Lucas: So far it has been uniformly positive, which has been quite a relief as this album has been about three years in the making. There has not been a substantial amount of reviews yet, but everything we’ve seen has been positive. I just need to keep reminding myself to not read the comments. Apparently some people think our press photos are lame. Which, if I can be honest; image has never been my strong suit.
What has been your most memorable Völur live show?
Lucas: We played in a goddamn cave in Germany! Martin from Prophecy invited us over to Balve in the Sauerland in 2016 to play Prophecy Fest and it was absolutely incredible. The Balver Höhle is perhaps the most magical venue I’ve ever been in. The acoustics were incredible, the crew was amazing, the other bands at the fest were outstanding, and we met some really fantastic and beautiful people. It was an absolutely amazing weekend to remember. Metal high point.
What are your upcoming show/tour plans?
Laura: We have booked our local album release show on August 3rd at The Bovine Sex Club here in Toronto. We do want to get out there and really tour and are awaiting the right opportunity.
With your style of music, does that allow you greater flexibility when it comes to booking shows? You could easily fit with metal, folk, prog, even classical artists.
Lucas: It definitely does. We’ve recently got into playing more quiet shows. We’ve recorded a new piece for eventual release that features local folk singer Ivy Mairi and debuted it at a small venue called Burdock which usually hosts indie and folk bands. So we’re fairly comfortable moving around the genre spectrum.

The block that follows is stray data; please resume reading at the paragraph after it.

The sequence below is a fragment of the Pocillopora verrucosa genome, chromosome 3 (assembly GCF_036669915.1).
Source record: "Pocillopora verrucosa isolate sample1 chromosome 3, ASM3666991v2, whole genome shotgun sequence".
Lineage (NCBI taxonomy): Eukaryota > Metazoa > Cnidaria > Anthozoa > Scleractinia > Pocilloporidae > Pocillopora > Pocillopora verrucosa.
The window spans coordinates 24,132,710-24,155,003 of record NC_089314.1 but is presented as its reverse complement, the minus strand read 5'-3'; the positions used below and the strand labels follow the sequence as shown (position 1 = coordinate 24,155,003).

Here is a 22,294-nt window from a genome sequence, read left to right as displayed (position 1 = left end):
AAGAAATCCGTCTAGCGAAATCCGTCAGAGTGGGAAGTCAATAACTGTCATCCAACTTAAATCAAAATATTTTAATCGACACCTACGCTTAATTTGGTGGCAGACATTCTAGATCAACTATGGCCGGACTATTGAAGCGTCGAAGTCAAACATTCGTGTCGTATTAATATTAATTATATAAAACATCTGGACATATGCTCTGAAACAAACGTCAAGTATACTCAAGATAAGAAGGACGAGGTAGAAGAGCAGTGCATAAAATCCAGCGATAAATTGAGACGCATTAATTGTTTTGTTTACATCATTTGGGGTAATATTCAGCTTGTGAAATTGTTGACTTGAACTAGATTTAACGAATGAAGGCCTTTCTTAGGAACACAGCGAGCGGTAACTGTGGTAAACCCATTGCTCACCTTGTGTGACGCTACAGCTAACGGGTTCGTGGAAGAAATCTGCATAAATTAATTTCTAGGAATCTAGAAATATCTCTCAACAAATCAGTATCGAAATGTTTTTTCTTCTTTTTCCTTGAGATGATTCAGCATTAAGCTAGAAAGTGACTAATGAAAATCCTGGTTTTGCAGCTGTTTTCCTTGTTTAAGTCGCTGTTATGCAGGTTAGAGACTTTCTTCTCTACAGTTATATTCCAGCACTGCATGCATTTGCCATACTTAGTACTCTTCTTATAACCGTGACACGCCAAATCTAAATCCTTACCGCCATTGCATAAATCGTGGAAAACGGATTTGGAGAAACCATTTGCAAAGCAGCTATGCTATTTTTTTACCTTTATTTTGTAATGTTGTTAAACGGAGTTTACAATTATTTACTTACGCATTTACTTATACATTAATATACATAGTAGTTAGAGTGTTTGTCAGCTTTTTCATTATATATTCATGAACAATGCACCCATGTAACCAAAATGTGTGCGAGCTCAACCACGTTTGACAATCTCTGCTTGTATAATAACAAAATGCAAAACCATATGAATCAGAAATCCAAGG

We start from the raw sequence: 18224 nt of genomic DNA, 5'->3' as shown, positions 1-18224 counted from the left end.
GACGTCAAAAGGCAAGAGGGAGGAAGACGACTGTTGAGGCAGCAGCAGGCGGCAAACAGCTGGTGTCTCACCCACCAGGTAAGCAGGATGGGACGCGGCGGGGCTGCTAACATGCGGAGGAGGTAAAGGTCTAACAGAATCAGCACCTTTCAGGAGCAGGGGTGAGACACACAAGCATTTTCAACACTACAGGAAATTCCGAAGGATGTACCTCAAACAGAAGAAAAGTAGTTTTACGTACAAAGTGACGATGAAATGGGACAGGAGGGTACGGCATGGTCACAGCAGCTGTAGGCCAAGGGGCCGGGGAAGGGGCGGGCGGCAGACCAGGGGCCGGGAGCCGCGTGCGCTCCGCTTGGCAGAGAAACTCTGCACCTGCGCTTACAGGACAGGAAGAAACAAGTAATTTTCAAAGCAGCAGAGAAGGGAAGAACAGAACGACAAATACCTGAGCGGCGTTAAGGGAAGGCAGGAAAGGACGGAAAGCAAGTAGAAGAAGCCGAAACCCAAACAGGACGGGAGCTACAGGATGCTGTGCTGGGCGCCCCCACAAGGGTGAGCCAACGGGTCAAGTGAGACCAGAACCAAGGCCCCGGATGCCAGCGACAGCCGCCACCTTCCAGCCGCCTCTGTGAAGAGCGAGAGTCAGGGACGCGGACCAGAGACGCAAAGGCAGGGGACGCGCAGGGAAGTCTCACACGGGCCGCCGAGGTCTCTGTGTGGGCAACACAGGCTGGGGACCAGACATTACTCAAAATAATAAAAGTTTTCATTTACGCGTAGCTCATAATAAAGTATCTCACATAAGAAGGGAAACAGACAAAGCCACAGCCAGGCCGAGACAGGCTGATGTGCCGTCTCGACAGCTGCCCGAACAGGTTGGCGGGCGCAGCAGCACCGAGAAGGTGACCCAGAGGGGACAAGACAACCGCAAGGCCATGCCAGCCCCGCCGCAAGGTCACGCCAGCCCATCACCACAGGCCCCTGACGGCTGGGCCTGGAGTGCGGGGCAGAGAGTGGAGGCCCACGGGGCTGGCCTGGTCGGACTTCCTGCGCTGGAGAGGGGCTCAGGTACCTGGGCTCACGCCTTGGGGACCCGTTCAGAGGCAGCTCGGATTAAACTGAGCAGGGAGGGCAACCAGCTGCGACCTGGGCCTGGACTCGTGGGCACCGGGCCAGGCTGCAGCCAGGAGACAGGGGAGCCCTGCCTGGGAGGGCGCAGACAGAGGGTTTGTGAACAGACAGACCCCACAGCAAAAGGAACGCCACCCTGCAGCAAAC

When we played the famous Music Gallery (a church) in Toronto, we had a fanatic modern music duo called Wapiti open for us. They played some 20th and 21st century weird atonal classical stuff. And it really worked, although it was strange to play for an audience seated on church pews! I personally like diverse bills, I like all sort of moods and music sharing the stage. To be honest, I’m sick of going to a “just death metal show” or an “all doom night.” Sometimes I’m asleep by the end of the night!
How did you get started in music?
Lucas: I started playing the guitar and bass around the age of 12 or 13. I have two older brothers who really influenced my musical development, showing me a lot great punk bands, but also things like The Band, John Coltrane, Schoenberg, Bob Dylan; the great pillars of western music. I kind of floundered around during high school playing in various bands that went nowhere. But then I decided to go to school for music, which as I have mentioned is where I met Laura.
I played in a couple of country rock and jazz bands, but my real love that had been growing over the years was metal. My moment came when I discovered Blood Ceremony, who became my favorite Toronto band. I got to know Sean Kennedy, the band leader, through my brother Noah (who had his bachelor party at Sean’s house). We bonded over Electric Wizard and Grief. Months later, after seeing Blood Ceremony a bunch of times, I ended up running into Sean at a bar and drunkenly told him that I wanted to be his bass player. Luckily that night they had decided to excuse their previous bassist and I was offered the spot about a week later!